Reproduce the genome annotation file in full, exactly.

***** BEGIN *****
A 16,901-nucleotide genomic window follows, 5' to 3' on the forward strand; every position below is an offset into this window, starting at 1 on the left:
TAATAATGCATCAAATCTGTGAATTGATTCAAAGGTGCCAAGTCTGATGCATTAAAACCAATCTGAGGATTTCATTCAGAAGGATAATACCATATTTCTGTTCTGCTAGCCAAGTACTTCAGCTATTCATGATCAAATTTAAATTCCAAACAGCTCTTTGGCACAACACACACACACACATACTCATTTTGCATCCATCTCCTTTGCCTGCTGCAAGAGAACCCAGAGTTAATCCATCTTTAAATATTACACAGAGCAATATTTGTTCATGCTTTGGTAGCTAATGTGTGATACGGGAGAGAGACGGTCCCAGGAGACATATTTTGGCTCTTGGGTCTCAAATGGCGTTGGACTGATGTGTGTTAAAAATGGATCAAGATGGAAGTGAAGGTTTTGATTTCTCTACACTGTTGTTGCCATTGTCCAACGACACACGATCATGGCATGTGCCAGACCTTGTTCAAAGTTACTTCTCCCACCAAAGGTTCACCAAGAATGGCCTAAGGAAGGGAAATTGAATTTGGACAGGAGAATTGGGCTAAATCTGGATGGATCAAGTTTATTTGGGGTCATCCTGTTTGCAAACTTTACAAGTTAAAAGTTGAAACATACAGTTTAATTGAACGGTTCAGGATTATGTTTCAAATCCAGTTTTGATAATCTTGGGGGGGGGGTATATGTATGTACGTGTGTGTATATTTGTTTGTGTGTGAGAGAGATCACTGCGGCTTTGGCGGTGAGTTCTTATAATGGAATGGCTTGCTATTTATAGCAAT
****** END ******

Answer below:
A 16,901-nucleotide genomic window follows, 5' to 3' on the forward strand; every position below is an offset into this window, starting at 1 on the left:
TAATAATGCATCAAATCTGTGAATTGATTCAAAGGTGCCAAGTCTGATGCATTAAAACCAATCTGAGGATTTCATTCAGAAGGATAATACCATATTTCTGTTCTGCTAGCCAAGTACTTCAGCTATTCATGATCAAATTTAAATTCCAAACAGCTCTTTGGCACAACACACACACACACATACTCATTTTGCATCCATCTCCTTTGCCTGCTGCAAGAGAACCCAGAGTTAATCCATCTTTAAATATTACACAGAGCAATATTTGTTCATGCTTTGGTAGCTAATGTGTGATACGGGAGAGAGACGGTCCCAGGAGACATATTTTGGCTCTTGGGTCTCAAATGGCGTTGGACTGATGTGTGTTAAAAATGGATCAAGATGGAAGTGAAGGTTTTGATTTCTCTACACTGTTGTTGCCATTGTCCAACGACACACGATCATGGCATGTGCCAGACCTTGTTCAAAGTTACTTCTCCCACCAAAGGTTCACCAAGAATGGCCTAAGGAAGGGAAATTGAATTTGGACAGGAGAATTGGGCTAAATCTGGATGGATCAAGTTTATTTGGGGTCATCCTGTTTGCAAACTTTACAAGTTAAAAGTTGAAACATACAGTTTAATTGAACGGTTCAGGATTATGTTTCAAATCCAGTTTTGATAATCTTGGGGGGGGGGTATATGTATGTACGTGTGTGTATATTTGTTTGTGTGTGAGAGAGATCACTGCGGCTTTGGCGGTGAGTTCTTATAATGGAATGGCTTGCTATTTATAGCAAT